Col’s lifetime of service
BLUE wrens chirp in the garden of 96-year-old Col Randles.
They also greet visitors entering the ‘Randles Nest’ on a plaque centred among those commemorating Col’s dual service – to the country in World War II and Central Queensland ever since.
Born in Bundaberg in June 1923, Col enlisted in the army in 1941.
“That was in the Commonwealth Military Forces,” he said. “I was only eighteen.”
Later, as part of the Australian Imperial Forces, he was posted to an anti-aircraft battery near an airfield at Iron Range that helped load up Allied bombers. He was glad to have avoided administrative work.
“About a quarter of a mile away from the airstrip is where we were camped,” he said.
“The yanks were taking off day and night.”
“As far as I’m concerned, I never, ever wanted to be in charge. I wanted people to tell me to ‘Do this!’ I was happy that was my job.”
After the war, Col worked for the council as a roads construction inspector, working with contractors to help build the highways used today.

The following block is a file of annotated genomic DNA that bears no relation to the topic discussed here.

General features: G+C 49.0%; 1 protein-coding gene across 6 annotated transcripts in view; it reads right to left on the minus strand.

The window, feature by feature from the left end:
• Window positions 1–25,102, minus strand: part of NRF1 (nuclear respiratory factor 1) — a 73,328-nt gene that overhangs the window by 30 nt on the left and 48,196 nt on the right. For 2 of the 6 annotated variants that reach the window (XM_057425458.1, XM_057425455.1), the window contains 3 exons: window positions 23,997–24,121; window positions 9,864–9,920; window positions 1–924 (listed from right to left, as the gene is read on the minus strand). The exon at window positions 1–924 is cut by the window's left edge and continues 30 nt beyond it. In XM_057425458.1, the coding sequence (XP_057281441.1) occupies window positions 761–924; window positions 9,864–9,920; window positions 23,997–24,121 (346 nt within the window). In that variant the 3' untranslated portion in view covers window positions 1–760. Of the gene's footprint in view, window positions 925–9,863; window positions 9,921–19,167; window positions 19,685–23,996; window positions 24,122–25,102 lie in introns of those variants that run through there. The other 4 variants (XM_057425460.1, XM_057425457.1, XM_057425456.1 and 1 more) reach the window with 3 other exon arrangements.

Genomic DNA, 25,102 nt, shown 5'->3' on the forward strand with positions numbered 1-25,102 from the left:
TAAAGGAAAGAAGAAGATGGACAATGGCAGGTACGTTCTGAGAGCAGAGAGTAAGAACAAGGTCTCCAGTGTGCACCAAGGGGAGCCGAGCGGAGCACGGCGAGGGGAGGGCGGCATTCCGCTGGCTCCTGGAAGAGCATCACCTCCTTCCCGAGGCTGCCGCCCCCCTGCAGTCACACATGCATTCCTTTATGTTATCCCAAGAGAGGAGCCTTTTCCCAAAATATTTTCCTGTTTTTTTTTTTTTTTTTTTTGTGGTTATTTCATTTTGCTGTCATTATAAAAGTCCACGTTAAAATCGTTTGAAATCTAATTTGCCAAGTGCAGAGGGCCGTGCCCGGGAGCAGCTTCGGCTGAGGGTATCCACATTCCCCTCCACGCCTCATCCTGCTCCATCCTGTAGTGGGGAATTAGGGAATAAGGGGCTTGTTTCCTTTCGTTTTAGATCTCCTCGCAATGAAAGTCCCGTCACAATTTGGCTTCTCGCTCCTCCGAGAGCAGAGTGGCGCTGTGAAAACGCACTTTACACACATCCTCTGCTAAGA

“I was on the council here from ‘59 to ‘89,” Col said.
“The roads are mostly bitumen now. We checked workers were doing the right thing.”
In 1958, Col married Edna, and together they helped build up Capella and its surrounds.
“A lot of the originals,” Edna said, meaning longtime Capellians, “if they haven’t passed on, have left the area. But we’re one of them.”
“Col helped put all the bitumen down the highway from Theresa Creek. And he’s planted quite a few trees around town.”
Beside an old photo of Col lay a book listing the men from the region who enlisted in the war.
“I knew quite a few of them,” Col said.
“They’re all blokes from the district.”
But it is gardening that animated Col the most. The residents of Capella, old and new, rest in the shade of trees he planted years ago. Col gestured with his green thumbs.
“See those trees up there?” he asked. “Put a nick in the branch and put moisturiser round it. It’ll send out roots. Cut them off. Then you can plant them anywhere, those trees.”